Season 1, Episodes 1-8
Your enjoyment, or lack thereof, of Amazon’s Carnival Row (premiering August 30) depends on the two main characters’ names: Rycroft Philostrate and Vignette Stonemoss. If your first instinct is to roll your eyes, then there is little else in the show to endear you. Because there is much, much more that the series asks the viewer to take seriously: fairies as refugees from a far-off war, the obstacles a faun faces when seeking to increase his social standing, or the political machinations of a city populated by these fantastical creatures. Make no mistake: Carnival Row is almost completely devoid of irony. Which is precisely why I found myself taken by it.
To be sure, the series is not without its flaws. The romance between Philostrate and Stonemoss is uninteresting, and the series screeches to a halt whenever focusing on that plot point. Other plot points depend on convoluted connections between the series’ many groups: this religion follows this figure, that political group has a spy in that organization, etc. And unlike Penny Dreadful, the series’ closest cousin, there is no vast literary canon to consult for clarity.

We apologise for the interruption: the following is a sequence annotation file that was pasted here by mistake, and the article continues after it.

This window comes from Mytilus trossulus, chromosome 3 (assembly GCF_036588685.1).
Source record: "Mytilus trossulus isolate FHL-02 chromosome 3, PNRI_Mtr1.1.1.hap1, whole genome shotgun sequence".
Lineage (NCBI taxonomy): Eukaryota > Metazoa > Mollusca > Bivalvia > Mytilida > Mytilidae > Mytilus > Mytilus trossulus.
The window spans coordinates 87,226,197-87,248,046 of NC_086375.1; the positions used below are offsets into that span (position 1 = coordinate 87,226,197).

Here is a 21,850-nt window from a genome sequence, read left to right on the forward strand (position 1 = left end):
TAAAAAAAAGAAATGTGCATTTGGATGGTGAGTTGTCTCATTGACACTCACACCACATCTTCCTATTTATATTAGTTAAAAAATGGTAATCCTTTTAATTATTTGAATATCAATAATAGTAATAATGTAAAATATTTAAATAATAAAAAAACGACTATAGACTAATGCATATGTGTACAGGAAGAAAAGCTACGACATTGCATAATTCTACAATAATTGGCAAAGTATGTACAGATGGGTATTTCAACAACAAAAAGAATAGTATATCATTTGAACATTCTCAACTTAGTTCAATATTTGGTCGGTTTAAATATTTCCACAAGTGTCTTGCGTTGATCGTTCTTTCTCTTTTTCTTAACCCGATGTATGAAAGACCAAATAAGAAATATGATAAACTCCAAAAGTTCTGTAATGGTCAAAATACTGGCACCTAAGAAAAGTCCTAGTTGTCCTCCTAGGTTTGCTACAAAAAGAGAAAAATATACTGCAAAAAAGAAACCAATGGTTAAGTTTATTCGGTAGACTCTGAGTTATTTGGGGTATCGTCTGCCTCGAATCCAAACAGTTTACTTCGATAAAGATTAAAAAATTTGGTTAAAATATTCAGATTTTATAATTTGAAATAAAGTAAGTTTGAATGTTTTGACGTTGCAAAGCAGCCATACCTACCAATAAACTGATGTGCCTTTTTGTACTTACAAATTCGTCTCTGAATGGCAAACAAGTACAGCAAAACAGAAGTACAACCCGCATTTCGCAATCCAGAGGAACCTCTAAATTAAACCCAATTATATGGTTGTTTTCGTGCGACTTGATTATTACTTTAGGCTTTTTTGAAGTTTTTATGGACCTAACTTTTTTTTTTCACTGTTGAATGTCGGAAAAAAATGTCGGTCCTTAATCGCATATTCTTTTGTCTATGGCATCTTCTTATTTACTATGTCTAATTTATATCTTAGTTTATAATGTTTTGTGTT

However, what the series does have is dignity and wonder. The world Travis Beachem and René Echevarria show to the viewer is one that was built with intricate detail in mind. Rather than simply plopping its characters in a modern day American city with few other changes, the realm of Carnival Row is one that’s been shaped from the ground up by its denizens. And what fun it is to see those denizens interact! The best parts of Carnival Row are when the characters are completing the day-to-day functions of their jobs. To see how Philostrate (nicknamed “Philo”) conducts a murder investigation in a city where magic is real is riveting. When he’s unraveling threads, interviewing potential witnesses, or attempting to understand the customs of the fair folk are the moments where his character truly comes alive, and where Orlando Bloom is most clearly having fun.
The same can be said of Stonemoss and the faun Agreus. Stonemoss’s fight for survival in a city that wholly rejects her is a compelling story, as is her relationship with fellow fairy Tourmaline (with whom she has more chemistry than Philo). A sex worker on Carnival Row, Tourmaline has carved out a decent little niche for herself in city living. And Stonemoss finds herself wanting a niche of her own. If not in the sex trade, at least somewhere she can be respected. And we have Agreus: the wealthy faun (called a puck in this series) who is attempting to form a definitive place for himself in high society. Something that the wealthy-but-struggling human Imogen Spumrose can give him.
Which is what makes the story’s dependence on Stonemoss and Philo’s romance all the more disappointing. The show is at its most compelling when leaning into its fantasy and pulp elements. Unlike the turgid Bright, Carnival Row mixes its fantasy and noir elements deftly into a world that is a delight to explore. While the first season is watchable and addictive, it is the combination of such different worlds that compels a viewer to finish it. If there are future seasons, those are the elements that could do with further exploration.